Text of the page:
Remembering Saint Paul
Judea and Samaria in Light of God's Gift and Calling to the Jewish People
For most Jews, Saint Paul was a renegade Jew remembered with bitterness for the criticism he aimed at the Jewish religion after he became an ardent follower of Jesus of Nazareth. Perhaps it is time for this negative view of Paul to be balanced by the solid defence of the Jewish people that he wrote in the mid 50’s of the first century C.E., in a letter to the Roman church. Scholars estimate that the main purpose of this letter was to encourage Christian-Jewish coexistence and to prevent Roman Christians from supporting the anti-Jewish sentiment prevailing in Rome at that time. Its compelling defence of the Jews was the most important scriptural backing for the turnaround of Catholic attitudes to the Jews in the Second Vatican Council. One can speculate that if Paul’s defence of the Jews had been properly understood and obeyed from the start, then contempt for the Jews may never have taken root in the Church.
In this letter to the Roman Christians, there is one statement that deserves special attention at the present time, just as the whole world is criminalizing, not to say demonizing, the Jewish inhabitants of Judaea and Samaria and demanding they remove themselves from those lands. Much of this ‘anti-settler’ resentment is, in fact, derived from Christian institutions and churches, whose attitude to Jews should be, but clearly is not, informed by Paul’s letter to the Romans. Over the last few years, strong condemnations have issued from the World Council of Churches, Presbyterian Church (USA), Disciples and United Church of Christ, Mennonite Central Committee, Sabeel and Kairos Palestine, to mention a few. Most recently the United Methodist Church has resorted to punishing the Jews of Judaea and Samaria with a boycott. Not only do these mainstream Christians condemn and criminalize Jews for living in their ancient homeland, but they also influence leading statesmen, politicians and non-governmental organizations to do the same and worse.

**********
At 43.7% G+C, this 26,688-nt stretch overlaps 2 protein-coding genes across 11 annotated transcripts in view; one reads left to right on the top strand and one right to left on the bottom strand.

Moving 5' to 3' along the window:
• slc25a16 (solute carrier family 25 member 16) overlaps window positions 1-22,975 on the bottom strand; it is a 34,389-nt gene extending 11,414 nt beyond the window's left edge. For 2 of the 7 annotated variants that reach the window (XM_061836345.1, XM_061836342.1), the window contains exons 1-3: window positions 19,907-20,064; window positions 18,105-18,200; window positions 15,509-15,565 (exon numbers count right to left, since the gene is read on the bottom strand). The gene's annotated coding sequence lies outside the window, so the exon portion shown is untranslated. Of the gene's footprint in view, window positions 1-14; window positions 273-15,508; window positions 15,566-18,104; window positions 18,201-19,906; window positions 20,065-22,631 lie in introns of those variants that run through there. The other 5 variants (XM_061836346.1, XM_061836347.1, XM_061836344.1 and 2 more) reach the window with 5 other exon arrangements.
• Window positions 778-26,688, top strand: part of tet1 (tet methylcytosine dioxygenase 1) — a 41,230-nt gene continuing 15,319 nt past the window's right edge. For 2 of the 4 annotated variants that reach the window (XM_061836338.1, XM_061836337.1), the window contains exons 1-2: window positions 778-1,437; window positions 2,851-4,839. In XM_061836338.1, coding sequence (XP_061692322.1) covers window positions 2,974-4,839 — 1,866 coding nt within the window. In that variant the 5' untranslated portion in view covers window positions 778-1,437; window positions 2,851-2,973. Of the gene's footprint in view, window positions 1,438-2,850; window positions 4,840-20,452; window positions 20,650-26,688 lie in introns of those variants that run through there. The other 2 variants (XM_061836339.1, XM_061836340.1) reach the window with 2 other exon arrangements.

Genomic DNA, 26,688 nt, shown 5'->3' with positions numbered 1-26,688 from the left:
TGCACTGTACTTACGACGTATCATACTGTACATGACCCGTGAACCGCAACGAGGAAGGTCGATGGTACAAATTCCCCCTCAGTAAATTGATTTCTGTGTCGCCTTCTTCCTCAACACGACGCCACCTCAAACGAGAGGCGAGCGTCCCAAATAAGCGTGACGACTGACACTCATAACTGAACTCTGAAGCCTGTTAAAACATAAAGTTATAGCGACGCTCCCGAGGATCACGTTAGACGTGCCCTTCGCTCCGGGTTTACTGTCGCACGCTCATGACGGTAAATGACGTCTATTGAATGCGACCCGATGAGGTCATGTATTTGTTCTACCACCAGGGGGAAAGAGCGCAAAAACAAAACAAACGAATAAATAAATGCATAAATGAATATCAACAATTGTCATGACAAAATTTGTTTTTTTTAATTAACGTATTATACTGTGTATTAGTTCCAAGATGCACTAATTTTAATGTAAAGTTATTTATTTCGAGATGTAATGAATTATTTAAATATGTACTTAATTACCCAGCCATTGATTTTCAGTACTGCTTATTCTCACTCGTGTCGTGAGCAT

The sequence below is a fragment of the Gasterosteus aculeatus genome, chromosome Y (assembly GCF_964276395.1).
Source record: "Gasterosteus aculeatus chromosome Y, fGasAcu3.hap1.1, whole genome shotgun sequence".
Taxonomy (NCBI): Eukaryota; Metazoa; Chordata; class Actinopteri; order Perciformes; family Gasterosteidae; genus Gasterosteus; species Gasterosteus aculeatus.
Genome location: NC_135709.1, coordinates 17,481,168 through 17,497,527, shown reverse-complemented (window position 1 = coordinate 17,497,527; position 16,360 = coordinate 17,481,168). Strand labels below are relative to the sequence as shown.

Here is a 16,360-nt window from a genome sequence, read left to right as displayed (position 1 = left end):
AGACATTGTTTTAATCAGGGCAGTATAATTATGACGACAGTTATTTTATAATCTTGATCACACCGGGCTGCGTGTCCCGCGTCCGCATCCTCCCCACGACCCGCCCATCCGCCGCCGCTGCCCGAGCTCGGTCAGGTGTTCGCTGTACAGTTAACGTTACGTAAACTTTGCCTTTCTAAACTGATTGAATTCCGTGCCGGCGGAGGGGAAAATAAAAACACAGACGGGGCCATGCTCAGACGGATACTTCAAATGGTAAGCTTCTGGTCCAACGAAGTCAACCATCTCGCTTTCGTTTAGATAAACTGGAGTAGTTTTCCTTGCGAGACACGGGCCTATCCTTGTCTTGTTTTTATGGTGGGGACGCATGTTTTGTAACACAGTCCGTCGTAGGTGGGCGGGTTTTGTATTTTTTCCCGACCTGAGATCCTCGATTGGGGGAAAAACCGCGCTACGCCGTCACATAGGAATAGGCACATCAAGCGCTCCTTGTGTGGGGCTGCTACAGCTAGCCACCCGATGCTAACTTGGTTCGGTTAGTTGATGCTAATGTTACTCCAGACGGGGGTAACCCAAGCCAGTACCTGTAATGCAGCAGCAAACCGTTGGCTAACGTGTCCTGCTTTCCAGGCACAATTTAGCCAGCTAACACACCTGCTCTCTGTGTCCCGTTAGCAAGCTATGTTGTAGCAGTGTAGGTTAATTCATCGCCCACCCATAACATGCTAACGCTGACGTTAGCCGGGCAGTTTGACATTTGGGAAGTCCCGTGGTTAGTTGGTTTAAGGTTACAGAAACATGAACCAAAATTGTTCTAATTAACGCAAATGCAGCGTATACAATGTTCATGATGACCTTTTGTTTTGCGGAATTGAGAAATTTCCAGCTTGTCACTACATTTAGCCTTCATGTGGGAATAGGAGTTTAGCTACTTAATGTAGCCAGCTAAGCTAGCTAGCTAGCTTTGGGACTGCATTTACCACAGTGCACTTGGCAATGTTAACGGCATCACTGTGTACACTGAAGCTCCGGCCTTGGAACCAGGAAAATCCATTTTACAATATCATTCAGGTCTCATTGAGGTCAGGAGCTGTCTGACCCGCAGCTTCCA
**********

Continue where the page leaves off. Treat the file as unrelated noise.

Quite apart from the usual legal, socio-religious and historical arguments supporting Jewish settlement in Judaea and Samaria, these Christians should be challenged for being at odds with St. Paul over this issue. For in his letter to the Christian Romans, Paul says of the Jews: “In respect to the gospel, they are enemies on your account; but in respect to election, they are beloved because of the patriarchs. For the gifts and the call of God are irrevocable” (Rom 11,28-29). In the context of Israel’s election through the patriarchs Abraham, Isaac and Jacob, Paul affirms that ‘the gifts and call’ are irrevocable. And in this reference to ‘the gifts and call’ divinely granted to the physical descendents of the patriarchs, no one can deny that the free gift of ‘the Land’ is among the most prominent of the gifts. There is no question here of Christian abrogation, replacement or supersessionism, for St. Paul confirms that the gifts, including the gift of the Land, are irrevocable. For all believing Christians this should be self-evident, but apparently it is not.